Stix & Stones Apparel



Meeting folks online, in my case on Twitter, sometimes lets me have the chance to share things with visitors to my site. Not long ago I was talking with a new follower from the wilds of Canada and they asked if I would be interested in reviewing a shirt from their product line. I was happy to help and stopped by their site to pick out a shirt to review.

I took some time looking at not only their apparel line for folks that hunt and fish but the site itself. Nice clean layout and easy to find what you want they have the right idea of how to showcase their products.

I picked a design featuring their logo, their crest design, printed on an all white short sleeve t-shirt then waited a few days for it to makes its way south. Once here I gave it a once over to see the quality of the shirt and the printing. Once again it is topnotch, the print is done in a slightly distressed look with a large logo on the front and a smaller one on the back  near the bottom edge. A neat and different touch.

The shirt itself is well made from 100% cotton and I will admit it is a bit lighter in weight than I normally buy but that is just a personal preference the quality of the shirt is great. Not being sure of the sizing, I am a big guy, I had picked a XXL hoping it would be close. As it turns out it is fine very close to what I buy here in the States and if washed in cold water and hung to dry rather than scorching in a dryer it will not shrink.

The folks at Stixnstones have a good line of clothing for the hunter or angler from t-shirts to hoodies and now caps are available in their shop. So if you are looking for something different to wear afield rather than the same big name company take a look at what they have to offer. I hope you  do what I always try to do and support the smaller companies that produce quality products like my friends at Stix & Stones.

New Ebook Memories Shared Short Stories from the Real Outdoors

After years of writing I have edited and compiled stories for my first ebook. Some of them were featured here but now are edited into a short story version and finally available for only $3.99 through Amazon. If you enjoy what I do here I would love your support on this new venture and I have a second book in the works.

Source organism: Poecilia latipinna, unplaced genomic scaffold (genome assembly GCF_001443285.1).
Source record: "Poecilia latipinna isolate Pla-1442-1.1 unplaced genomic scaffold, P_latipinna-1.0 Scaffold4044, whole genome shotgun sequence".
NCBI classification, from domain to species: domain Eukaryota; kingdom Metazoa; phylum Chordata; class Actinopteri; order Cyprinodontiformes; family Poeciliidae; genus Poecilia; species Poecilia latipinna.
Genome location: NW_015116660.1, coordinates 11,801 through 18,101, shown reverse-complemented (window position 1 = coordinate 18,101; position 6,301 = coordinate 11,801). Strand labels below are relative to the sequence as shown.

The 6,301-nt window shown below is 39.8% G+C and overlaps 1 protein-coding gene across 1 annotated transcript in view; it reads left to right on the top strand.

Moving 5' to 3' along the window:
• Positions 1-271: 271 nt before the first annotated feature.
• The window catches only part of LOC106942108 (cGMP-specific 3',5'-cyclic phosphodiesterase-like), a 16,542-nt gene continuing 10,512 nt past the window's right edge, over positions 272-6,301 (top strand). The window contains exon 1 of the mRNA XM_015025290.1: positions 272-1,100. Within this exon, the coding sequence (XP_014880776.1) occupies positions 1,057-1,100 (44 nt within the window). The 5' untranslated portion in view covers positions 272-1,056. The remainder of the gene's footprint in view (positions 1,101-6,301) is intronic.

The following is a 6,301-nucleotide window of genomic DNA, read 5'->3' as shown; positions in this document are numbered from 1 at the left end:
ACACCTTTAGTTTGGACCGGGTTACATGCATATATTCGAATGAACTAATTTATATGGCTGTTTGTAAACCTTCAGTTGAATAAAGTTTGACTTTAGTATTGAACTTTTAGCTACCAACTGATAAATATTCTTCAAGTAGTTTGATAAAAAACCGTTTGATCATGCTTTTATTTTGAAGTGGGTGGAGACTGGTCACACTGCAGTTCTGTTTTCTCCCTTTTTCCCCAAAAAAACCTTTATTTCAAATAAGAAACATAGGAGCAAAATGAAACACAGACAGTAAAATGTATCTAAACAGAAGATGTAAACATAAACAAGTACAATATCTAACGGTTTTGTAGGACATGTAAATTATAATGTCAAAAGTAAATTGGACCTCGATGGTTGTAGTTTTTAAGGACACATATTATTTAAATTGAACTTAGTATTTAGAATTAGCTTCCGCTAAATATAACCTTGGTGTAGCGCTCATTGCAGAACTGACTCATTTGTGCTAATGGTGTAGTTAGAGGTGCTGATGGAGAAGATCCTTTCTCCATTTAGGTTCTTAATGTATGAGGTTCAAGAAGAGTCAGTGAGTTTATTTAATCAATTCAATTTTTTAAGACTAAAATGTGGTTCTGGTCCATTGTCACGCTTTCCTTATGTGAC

Thanks for all the support you have given over the years.

013 - Copy (3)


We Interrupt This Commercial..



For an outdoors show. Recently I was taking to someone online about “Pro Shows” and what they have become. During this I managed, not on purpose but still, to insult one of the big names in hunting, Michael Waddell. Now first it was used as an example not an attack on Michael who happened to be one of my brother’s favorites. I remember that at one time they talked about a possible hunt together but even my brother saw the change over time. Even after an insult intentional or not Michael took the time to give me a little ribbing online and then wish me luck which is the guy I remember from when he was just a kid starting out.

Being old I have watched for years as the industry changed our favorite outdoors folks into walking advertisements, a parody of what they were. During our conversation I was asked if Realtree showed up and offered me a show would I do it? Well, since this was an exercise in wishful thinking not something that would happen I said of course I would. But since no one wants to watch an old, fat guy hunt I am relatively safe in saying I won’t be signing a contract soon.

The infomercial turn shows have taken kept me from watching most for several years. Recently I decided to watch a few that I have never seen and was amazed at how far they had gone. The people that are in charge of these shows are making most of these people on camera look like idiots or worse. Between the stupid skits they are made to do to the constant product placement there is little time left for woods or waters. It might be hard for the behind the scenes people to understand but we want to see the hunt, we already know what they are using, if we don’t there are plenty of commercials to remind us.